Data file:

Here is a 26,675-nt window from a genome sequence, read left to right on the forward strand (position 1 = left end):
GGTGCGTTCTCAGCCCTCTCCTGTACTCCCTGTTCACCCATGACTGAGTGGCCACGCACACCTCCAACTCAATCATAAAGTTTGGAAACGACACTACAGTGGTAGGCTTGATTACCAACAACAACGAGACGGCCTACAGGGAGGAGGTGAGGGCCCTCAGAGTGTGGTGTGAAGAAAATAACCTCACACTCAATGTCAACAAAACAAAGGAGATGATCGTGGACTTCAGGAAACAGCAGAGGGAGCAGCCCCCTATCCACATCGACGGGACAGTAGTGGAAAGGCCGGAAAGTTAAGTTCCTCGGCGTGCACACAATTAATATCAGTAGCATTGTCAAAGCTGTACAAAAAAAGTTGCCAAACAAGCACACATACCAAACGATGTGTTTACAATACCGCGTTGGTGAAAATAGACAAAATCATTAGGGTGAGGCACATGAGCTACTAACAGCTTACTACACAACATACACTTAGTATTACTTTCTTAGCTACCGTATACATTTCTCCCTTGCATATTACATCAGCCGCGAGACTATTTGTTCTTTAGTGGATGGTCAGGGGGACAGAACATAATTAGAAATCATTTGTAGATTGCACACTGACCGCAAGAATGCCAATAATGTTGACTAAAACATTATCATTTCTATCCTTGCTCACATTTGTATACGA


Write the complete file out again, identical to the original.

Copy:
Here is a 26,675-nt window from a genome sequence, read left to right on the forward strand (position 1 = left end):
GGTGCGTTCTCAGCCCTCTCCTGTACTCCCTGTTCACCCATGACTGAGTGGCCACGCACACCTCCAACTCAATCATAAAGTTTGGAAACGACACTACAGTGGTAGGCTTGATTACCAACAACAACGAGACGGCCTACAGGGAGGAGGTGAGGGCCCTCAGAGTGTGGTGTGAAGAAAATAACCTCACACTCAATGTCAACAAAACAAAGGAGATGATCGTGGACTTCAGGAAACAGCAGAGGGAGCAGCCCCCTATCCACATCGACGGGACAGTAGTGGAAAGGCCGGAAAGTTAAGTTCCTCGGCGTGCACACAATTAATATCAGTAGCATTGTCAAAGCTGTACAAAAAAAGTTGCCAAACAAGCACACATACCAAACGATGTGTTTACAATACCGCGTTGGTGAAAATAGACAAAATCATTAGGGTGAGGCACATGAGCTACTAACAGCTTACTACACAACATACACTTAGTATTACTTTCTTAGCTACCGTATACATTTCTCCCTTGCATATTACATCAGCCGCGAGACTATTTGTTCTTTAGTGGATGGTCAGGGGGACAGAACATAATTAGAAATCATTTGTAGATTGCACACTGACCGCAAGAATGCCAATAATGTTGACTAAAACATTATCATTTCTATCCTTGCTCACATTTGTATACGA